What’s wrong with Faith?

“… if you have faith as small as a mustard seed, you can say to this mountain, ‘Move from here to there’ and it will move. Nothing will be impossible for you.” (Matthew 17:20)

“A casual stroll through the lunatic asylum shows that faith does not prove anything” – Nietzsche


Nietzsche’s callous sentiment cuts right to the bone of the faith/ reason debate. Discussions about the existence of god often progress to a discussion about Faith. Faith is often cited as a sufficient reason to believe in a god.

What is this thing called Faith anyway? Flipping open my copy of the bible, I read that, “…faith is being sure of what we hope for and certain of what we do not see.” (Hebrews 11:1). The famous “Doubting Thomas” was told by Jesus, “…blessed are those who have not seen and yet have believed.” (John 20:29).

So Faith is a virtue. Strong belief in the absence of supporting evidence – believing for no reason, is a virtue.

I have a big problem with this. If a discussion about the existence of god ends up with, “Well, that’s where Faith comes in!”, I hear, “Well that’s where having no reasons for my beliefs comes in!”. I’d be quite happy to agree to disagree at that point and move on to talking about something else, the weather perhaps. In my view the conversation is over because the believer has just agreed with the nonbeliever: there are no good reasons to believe what you’re claiming to believe, so you believe on faith alone.

Why should religious people be worried about believing on Faith? Well, it is quite possible that the set of beliefs to which you’ve aligned yourself are false. After all, there are many other religions out there that also believe as strongly on the basis of faith. Nietzsche’s lunatic asylum is full of people who strongly believe. Maybe you have Faith in the wrong god? How do you really know?

But Faith can also have effects beyond the individual. Jehovah’s Witnesses do not permit blood transfusions, Scientologists shun psychiatry, extreme “Pro-lifers” use guns to end the lives of doctors outside women’s health clinics, Faith-driven men fly aeroplanes into skyscrapers or detonate themselves on public transport.

Of course, some of the above examples are extreme, but Faith puts the individual in a position to be credulous and gullible. Sometimes, this is at the cost of that person’s time, or a tithe, a donation to a televangelist. Their emotional and physical health may also be jeapordised when their faith encourages feelings of guilt or obstructs medical treatment. If they’re really unlucky, they might even encounter a faith healer.

For most people, there is a bit of doublethink, and you’ll find that people are very rational in their day to day lives but less rigorous when it comes to examining their beliefs. These are the fortunate ones who can compartmentalise their minds, the ones who may think that Faith moves mountains, but would really have more faith in dynamite doing the trick.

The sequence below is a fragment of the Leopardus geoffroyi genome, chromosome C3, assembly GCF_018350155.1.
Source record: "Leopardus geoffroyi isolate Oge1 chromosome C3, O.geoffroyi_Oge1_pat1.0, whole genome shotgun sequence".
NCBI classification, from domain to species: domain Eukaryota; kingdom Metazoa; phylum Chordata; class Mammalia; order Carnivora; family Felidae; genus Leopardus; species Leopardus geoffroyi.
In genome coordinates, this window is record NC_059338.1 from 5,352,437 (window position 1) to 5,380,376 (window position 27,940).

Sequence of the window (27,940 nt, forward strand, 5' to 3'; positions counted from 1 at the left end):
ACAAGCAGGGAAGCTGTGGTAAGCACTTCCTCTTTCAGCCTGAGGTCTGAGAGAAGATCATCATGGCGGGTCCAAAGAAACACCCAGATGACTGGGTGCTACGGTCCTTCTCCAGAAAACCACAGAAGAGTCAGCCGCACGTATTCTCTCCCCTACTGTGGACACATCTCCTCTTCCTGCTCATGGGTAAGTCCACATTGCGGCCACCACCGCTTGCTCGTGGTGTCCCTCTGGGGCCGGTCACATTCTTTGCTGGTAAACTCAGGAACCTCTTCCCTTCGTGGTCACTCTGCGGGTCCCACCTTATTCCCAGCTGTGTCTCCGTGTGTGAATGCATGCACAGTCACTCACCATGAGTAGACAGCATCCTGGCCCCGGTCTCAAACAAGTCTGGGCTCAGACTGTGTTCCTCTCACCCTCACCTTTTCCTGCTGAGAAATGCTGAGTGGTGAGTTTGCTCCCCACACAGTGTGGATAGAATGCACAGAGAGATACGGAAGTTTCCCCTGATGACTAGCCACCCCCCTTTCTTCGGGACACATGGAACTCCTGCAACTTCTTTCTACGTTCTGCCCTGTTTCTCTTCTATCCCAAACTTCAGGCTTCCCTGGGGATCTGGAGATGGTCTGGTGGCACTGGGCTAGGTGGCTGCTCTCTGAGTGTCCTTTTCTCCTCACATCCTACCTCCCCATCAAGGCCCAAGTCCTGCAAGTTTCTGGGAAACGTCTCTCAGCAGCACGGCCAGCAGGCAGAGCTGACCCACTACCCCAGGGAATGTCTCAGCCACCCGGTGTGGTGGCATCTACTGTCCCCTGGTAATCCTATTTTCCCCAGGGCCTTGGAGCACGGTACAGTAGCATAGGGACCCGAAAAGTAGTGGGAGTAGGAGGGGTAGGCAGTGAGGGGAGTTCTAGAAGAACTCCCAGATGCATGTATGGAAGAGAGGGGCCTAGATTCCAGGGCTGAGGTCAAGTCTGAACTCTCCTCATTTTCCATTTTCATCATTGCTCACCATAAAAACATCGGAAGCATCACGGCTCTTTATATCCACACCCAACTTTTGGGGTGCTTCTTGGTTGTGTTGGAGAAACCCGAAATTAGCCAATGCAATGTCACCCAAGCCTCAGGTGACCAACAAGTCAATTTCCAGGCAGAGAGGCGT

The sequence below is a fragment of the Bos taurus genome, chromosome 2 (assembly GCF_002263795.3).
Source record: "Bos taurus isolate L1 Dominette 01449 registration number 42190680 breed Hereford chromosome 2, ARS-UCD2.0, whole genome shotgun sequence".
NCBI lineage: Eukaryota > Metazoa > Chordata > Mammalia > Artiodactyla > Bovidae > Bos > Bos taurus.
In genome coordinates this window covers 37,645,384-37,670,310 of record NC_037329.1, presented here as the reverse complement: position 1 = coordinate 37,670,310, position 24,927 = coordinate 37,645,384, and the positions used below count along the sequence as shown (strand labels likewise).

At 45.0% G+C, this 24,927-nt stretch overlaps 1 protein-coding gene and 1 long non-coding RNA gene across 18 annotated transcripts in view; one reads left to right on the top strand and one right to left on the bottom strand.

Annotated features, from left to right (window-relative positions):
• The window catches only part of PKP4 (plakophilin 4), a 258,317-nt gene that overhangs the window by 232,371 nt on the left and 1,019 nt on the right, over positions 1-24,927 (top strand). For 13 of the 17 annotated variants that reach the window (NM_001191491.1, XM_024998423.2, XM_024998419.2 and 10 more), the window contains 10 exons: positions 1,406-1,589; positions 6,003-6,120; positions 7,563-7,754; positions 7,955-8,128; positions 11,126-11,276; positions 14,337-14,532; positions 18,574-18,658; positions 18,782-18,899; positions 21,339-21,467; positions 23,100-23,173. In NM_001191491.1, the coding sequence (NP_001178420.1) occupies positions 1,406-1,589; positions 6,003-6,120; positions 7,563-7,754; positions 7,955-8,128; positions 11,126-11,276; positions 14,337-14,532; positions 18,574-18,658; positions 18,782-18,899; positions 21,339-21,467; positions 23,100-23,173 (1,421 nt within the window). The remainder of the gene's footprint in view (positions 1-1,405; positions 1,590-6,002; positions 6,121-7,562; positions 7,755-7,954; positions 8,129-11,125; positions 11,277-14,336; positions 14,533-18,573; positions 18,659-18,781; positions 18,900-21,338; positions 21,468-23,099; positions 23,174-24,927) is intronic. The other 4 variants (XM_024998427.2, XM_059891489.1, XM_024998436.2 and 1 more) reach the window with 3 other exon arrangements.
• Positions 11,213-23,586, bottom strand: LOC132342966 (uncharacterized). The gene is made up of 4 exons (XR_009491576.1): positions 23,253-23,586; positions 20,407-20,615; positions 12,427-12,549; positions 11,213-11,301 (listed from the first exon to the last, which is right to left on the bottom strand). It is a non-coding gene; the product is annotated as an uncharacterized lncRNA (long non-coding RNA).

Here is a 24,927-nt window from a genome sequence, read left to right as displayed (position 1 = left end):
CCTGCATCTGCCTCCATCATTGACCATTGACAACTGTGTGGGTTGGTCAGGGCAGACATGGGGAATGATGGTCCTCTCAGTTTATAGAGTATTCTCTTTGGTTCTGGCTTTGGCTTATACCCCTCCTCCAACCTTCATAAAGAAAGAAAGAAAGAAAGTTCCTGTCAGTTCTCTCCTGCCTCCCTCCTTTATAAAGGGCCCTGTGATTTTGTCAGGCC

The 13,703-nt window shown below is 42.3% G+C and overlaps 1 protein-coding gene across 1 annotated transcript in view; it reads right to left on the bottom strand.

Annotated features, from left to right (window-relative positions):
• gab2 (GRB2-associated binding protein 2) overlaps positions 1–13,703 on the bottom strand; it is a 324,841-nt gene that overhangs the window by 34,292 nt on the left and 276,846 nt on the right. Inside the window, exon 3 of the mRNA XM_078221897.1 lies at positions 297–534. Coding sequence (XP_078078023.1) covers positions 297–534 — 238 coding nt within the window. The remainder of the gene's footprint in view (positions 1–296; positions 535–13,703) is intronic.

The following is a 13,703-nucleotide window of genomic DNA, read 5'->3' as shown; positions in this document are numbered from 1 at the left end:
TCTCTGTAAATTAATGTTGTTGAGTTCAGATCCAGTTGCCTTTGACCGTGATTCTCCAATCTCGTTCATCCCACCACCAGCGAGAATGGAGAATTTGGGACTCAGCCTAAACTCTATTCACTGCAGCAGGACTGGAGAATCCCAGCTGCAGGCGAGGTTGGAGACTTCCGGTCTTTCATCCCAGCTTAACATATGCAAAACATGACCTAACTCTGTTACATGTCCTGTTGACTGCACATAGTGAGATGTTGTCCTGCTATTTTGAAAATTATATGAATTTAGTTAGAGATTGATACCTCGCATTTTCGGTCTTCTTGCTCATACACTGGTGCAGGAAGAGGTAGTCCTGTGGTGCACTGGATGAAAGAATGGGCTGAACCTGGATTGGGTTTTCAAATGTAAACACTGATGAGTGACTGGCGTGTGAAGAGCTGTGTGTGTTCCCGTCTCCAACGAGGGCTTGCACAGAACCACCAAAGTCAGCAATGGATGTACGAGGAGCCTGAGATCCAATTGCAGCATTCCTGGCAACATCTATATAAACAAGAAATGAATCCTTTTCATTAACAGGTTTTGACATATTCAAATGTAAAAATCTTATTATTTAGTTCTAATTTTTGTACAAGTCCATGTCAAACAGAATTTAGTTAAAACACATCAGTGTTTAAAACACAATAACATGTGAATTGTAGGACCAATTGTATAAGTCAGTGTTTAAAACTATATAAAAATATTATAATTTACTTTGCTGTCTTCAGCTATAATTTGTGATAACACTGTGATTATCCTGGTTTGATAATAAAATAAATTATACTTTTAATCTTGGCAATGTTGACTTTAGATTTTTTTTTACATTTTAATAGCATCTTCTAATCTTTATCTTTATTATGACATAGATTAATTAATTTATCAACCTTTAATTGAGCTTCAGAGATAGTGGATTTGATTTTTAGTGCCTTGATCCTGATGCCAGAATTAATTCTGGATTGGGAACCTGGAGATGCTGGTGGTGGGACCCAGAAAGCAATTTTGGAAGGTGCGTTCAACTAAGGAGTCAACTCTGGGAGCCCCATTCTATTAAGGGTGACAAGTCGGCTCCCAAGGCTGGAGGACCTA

But there are some who devote (or sometimes, sacrifice) their lives to a set of beliefs they follow through Faith. Life and the human mind are too precious to be just handed over without question. If you believe in a god, don’t you think he’d want you to use the reasoning powers he gave you to better understand him? Shouldn’t one govern one’s own mind like a mini-democracy, allowing competing ideas to be heard and analysed on their own merits?

I’ve quite often heard a defence that I like to think of as “guilt by association”. It runs, “Well I may believe things on Faith, but so do you. You have faith that the aeroplane that you get on each time you go on holiday won’t crash.”

In these cases, it is important not to confuse “little-f” faith with “Big-F” Faith. Religious Faith does not appeal to rational experience or logic. It exists outside of these spheres. It has to in order to have any point. You wouldn’t need Faith if everything you wanted to convince people of could be proven. It’s sometimes described as an alternative route to the “Truth”. What “Truth” is that? Islamic “Truth”, Christian “Truth”, Jewish “Truth”, Scientologist “Truth”? Using faith alone to arrive at “The Truth” allows the justification of any belief I choose, or am told to choose.

If you choose to believe what you’re told on faith, you become easy prey to those in authority who would abuse that trust.

“Little-f” faith, on the other hand, is a rational expectation based on experience. If I hear of a plane crash on the news, my world view isn’t shattered, I instead consider why this might have happened (mechanical fault, weather, pilot error, terrorism etc.). I can go to the crash site myself and investigate the event. Or, instead, I can watch the news about the crash on TV. The closest I’ve come to seeing god on TV has been in a Cecil B. DeMille film.

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